German food programme Welthungerhilfe makes land grabs into a game, and shows, in a somewhat tongue-in-cheek way, how serious the topic is. In “das kostet die Welt” (“the cost of the world”), the player adopts the role of a predatory investor, putting countries into the online shopping cart. Being a profit-hungry speculator, the player has to make sure the grabbed land has fertile agriculture, good irrigation, and ideally a high level of corruption. A land grab in the Congo for instance really pays off – it’s worth 2000 points. When the shopping cart is full, the points are tallied up and the player is ranked on a scale from petty criminal to global player.
Players are initially just trying to get a top score, but in the process, they end up learning about the real-life effects of land grabs: the intensive water consumption, the sinking water table and the destitution of smallholder farmers driven from their land. For players moved to try and change this, there’s an option to donate to Welthungerhilfe in proportion with how many points they scored – the more successful the land grab, the higher the donation!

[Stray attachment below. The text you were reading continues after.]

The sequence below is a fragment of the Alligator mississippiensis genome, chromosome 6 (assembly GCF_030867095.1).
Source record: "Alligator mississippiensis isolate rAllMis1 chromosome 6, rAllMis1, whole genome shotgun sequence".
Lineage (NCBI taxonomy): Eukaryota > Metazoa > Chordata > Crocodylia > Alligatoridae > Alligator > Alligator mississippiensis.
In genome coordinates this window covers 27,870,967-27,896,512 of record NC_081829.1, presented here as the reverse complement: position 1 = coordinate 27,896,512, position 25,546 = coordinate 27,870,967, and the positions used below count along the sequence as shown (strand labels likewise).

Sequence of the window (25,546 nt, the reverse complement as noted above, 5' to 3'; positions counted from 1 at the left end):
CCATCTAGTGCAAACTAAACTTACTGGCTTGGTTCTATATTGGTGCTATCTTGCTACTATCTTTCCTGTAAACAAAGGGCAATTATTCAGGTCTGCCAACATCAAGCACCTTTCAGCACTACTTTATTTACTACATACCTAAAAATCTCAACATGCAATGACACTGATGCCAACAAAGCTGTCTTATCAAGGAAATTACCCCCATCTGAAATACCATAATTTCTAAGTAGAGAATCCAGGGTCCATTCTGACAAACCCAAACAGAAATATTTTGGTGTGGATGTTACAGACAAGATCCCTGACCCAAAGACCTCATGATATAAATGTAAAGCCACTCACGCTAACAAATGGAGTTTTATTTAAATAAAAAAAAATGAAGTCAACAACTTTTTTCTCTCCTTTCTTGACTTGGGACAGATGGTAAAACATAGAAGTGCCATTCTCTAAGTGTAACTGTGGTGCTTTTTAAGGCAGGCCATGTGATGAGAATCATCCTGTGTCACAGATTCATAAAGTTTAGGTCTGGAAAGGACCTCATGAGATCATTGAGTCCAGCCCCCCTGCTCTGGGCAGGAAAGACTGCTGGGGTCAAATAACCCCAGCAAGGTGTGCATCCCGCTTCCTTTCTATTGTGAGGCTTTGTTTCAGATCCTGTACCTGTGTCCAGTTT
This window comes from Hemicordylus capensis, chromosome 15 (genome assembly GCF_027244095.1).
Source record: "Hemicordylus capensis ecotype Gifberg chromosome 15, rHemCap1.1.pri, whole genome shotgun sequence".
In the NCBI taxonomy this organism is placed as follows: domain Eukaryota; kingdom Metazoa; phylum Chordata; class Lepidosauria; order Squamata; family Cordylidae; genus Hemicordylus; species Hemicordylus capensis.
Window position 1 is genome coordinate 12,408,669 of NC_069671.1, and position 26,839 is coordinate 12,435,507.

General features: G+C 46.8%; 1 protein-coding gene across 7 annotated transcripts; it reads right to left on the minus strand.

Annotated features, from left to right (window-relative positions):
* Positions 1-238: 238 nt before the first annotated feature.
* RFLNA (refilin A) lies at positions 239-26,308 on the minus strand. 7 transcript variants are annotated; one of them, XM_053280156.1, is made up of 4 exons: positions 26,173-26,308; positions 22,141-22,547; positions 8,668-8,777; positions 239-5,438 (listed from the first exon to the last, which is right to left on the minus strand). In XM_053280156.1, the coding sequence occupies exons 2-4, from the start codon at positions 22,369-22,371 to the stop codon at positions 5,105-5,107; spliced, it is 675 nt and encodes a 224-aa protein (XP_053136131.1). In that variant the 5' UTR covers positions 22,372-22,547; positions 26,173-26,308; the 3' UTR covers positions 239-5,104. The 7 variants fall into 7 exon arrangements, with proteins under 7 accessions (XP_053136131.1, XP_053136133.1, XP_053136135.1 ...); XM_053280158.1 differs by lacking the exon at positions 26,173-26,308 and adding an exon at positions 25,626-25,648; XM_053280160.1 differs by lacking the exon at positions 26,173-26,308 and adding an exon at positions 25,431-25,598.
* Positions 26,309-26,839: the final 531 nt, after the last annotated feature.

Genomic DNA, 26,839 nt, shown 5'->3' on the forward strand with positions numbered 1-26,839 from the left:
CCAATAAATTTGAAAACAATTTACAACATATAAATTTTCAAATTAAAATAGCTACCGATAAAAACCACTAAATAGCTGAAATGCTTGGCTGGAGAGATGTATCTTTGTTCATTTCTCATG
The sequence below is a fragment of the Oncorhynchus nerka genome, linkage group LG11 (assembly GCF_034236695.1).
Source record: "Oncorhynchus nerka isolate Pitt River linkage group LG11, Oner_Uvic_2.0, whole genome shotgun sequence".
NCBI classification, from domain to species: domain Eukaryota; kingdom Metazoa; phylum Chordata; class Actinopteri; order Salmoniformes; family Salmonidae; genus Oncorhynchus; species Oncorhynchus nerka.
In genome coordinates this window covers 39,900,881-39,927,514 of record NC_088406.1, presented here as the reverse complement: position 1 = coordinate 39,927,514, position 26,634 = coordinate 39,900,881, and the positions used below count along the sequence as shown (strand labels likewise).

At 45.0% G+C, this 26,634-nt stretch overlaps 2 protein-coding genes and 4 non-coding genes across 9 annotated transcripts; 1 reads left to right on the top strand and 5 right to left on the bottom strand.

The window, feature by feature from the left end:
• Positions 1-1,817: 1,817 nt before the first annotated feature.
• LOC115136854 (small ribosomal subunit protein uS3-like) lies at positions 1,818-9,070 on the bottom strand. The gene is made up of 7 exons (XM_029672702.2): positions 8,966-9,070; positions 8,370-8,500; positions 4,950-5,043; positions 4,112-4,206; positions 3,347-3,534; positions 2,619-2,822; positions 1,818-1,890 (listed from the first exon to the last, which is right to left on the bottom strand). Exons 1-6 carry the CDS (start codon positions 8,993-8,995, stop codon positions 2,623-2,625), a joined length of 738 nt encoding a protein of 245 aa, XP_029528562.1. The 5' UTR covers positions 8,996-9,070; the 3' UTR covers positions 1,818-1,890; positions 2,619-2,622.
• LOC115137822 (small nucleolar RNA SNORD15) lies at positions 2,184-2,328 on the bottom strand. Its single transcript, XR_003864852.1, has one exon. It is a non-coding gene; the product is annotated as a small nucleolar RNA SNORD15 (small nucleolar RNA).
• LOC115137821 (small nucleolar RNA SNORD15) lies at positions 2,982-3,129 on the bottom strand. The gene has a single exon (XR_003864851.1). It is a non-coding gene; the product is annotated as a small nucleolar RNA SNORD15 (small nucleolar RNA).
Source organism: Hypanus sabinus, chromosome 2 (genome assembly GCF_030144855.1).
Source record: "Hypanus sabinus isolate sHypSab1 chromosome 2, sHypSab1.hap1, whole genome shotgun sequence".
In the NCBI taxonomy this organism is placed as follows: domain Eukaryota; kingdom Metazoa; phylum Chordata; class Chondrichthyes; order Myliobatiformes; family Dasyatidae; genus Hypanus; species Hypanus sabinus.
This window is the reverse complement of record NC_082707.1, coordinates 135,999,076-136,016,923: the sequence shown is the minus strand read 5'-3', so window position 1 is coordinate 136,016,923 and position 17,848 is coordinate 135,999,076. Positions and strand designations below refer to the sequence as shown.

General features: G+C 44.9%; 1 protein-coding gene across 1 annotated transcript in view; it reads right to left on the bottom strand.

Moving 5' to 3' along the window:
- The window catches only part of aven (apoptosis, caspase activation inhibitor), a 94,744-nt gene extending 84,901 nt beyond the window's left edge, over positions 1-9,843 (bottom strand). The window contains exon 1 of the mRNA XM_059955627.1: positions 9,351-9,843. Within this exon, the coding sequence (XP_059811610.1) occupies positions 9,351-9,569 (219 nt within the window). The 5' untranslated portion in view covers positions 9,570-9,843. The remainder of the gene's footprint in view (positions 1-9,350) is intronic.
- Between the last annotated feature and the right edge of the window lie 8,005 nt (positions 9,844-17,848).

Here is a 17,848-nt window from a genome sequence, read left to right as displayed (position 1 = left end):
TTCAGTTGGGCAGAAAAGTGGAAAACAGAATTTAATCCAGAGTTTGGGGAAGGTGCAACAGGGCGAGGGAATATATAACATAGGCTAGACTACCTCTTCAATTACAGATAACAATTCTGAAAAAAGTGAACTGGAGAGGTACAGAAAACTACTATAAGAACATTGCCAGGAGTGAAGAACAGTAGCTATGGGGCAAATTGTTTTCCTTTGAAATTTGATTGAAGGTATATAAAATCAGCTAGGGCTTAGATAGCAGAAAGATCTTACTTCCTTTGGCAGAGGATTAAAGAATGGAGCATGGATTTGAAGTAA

People think in stories. To communicate effectively, social organisations need to use this fact in the way they reach people online.Show trend
Social impact games are an engaging and accessible way to raise awareness of social issues.Show trend